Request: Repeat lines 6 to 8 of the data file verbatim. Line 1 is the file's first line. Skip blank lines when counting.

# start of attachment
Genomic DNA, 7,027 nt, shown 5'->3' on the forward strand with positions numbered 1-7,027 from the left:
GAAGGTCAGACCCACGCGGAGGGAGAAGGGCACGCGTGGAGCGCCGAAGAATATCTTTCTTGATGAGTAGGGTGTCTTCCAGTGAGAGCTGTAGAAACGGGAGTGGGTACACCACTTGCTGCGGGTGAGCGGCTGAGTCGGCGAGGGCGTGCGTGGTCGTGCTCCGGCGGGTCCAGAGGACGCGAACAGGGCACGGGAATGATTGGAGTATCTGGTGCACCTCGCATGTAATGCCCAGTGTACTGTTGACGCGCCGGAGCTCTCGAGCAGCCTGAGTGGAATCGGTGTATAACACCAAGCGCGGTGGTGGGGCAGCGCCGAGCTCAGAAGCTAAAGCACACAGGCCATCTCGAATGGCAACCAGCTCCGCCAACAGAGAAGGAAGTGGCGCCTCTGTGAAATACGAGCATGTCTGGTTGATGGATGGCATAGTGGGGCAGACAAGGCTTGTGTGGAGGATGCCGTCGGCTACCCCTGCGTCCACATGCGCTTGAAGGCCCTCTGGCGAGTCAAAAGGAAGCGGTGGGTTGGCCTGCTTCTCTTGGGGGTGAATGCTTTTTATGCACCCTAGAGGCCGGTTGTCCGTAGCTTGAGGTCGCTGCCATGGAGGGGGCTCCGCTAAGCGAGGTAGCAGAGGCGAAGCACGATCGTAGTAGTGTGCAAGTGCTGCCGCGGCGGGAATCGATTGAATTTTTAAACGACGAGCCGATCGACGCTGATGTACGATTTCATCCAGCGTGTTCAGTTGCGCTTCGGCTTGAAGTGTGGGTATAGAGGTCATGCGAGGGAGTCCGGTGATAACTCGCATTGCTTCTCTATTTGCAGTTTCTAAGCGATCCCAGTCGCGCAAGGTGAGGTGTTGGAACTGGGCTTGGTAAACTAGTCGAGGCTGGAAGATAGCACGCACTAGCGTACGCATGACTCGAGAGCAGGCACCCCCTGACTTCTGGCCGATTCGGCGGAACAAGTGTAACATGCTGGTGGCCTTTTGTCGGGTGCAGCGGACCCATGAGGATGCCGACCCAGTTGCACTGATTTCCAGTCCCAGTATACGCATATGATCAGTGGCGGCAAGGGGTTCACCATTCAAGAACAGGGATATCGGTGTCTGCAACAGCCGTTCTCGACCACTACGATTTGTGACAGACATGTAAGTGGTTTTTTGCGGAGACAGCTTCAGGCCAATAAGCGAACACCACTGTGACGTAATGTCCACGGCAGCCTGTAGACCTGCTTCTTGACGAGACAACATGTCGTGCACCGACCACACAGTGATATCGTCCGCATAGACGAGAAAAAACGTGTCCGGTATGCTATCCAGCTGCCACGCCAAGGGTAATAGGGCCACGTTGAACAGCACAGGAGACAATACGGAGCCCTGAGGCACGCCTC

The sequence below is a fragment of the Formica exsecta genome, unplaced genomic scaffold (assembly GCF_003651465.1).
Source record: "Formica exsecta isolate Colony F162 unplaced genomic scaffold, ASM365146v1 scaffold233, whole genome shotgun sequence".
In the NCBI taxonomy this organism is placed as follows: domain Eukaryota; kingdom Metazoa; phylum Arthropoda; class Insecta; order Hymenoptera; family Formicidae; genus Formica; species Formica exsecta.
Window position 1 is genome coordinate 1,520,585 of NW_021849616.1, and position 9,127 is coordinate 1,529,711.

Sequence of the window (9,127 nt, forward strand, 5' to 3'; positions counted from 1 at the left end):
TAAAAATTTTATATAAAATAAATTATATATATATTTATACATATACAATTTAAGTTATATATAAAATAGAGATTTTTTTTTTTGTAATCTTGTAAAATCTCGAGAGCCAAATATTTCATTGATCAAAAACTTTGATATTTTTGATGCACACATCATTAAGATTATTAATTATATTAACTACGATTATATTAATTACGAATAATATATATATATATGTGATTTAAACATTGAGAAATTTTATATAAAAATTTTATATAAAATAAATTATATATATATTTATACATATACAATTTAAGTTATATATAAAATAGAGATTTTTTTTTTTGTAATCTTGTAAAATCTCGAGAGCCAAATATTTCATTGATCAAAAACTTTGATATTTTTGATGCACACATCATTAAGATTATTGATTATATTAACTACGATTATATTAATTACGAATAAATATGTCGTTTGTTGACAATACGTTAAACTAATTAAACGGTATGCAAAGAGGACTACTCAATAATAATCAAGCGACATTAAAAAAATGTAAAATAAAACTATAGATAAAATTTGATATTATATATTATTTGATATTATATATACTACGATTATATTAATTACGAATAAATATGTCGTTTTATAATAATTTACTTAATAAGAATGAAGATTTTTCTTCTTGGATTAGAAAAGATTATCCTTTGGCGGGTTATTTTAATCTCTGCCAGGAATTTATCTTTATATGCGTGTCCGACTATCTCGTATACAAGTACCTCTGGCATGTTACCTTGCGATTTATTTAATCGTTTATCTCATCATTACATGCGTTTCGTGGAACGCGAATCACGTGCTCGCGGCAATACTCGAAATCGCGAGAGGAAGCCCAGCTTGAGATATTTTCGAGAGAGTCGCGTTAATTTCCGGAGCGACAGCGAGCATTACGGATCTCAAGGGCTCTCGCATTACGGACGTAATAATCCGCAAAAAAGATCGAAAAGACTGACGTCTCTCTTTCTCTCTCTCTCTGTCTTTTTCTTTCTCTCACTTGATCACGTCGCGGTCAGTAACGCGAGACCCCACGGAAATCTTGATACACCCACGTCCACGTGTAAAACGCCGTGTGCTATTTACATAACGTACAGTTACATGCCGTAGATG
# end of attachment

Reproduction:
Window position 1 is genome coordinate 1,520,585 of NW_021849616.1, and position 9,127 is coordinate 1,529,711.

Sequence of the window (9,127 nt, forward strand, 5' to 3'; positions counted from 1 at the left end):
TAAAAATTTTATATAAAATAAATTATATATATATTTATACATATACAATTTAAGTTATATATAAAATAGAGATTTTTTTTTTTGTAATCTTGTAAAATCTCGAGAGCCAAATATTTCATTGATCAAAAACTTTGATATTTTTGATGCACACATCATTAAGATTATTAATTATATTAACTACGATTATATTAATTACGAATAATATATATATATATGTGATTTAAACATTGAGAAATTTTATATAAAAATTTTATATAAAATAAATTATATATATATTTATACATATACAATTTAAGTTATATATAAAATAGAGATTTTTTTTTTTGTAATCTTGTAAAATCTCGAGAGCCAAATATTTCATTGATCAAAAACTTTGATATTTTTGATGCACACATCATTAAGATTATTGATTATATTAACTACGATTATATTAATTACGAATAAATATGTCGTTTGTTGACAATACGTTAAACTAATTAAACGGTATGCAAAGAGGACTACTCAATAATAATCAAGCGACATTAAAAAAATGTAAAATAAAACTATAGATAAAATTTGATATTATATATTATTTGATATTATATATACTACGATTATATTAATTACGAATAAATATGTCGTTTTATAATAATTTACTTAATAAGAATGAAGATTTTTCTTCTTGGATTAGAAAAGATTATCCTTTGGCGGGTTATTTTAATCTCTGCCAGGAATTTATCTTTATATGCGTGTCCGACTATCTCGTATACAAGTACCTCTGGCATGTTACCTTGCGATTTATTTAATCGTTTATCTCATCATTACATGCGTTTCGTGGAACGCGAATCACGTGCTCGCGGCAATACTCGAAATCGCGAGAGGAAGCCCAGCTTGAGATATTTTCGAGAGAGTCGCGTTAATTTCCGGAGCGACAGCGAGCATTACGGATCTCAAGGGCTCTCGCATTACGGACGTAATAATCCGCAAAAAAGATCGAAAAGACTGACGTCTCTCTTTCTCTCTCTCTCTGTCTTTTTCTTTCTCTCACTTGATCACGTCGCGGTCAGTAACGCGAGACCCCACGGAAATCTTGATACACCCACGTCCACGTGTAAAACGCCGTGTGCTATTTACATAACGTACAGTTACATGCCGTAGATG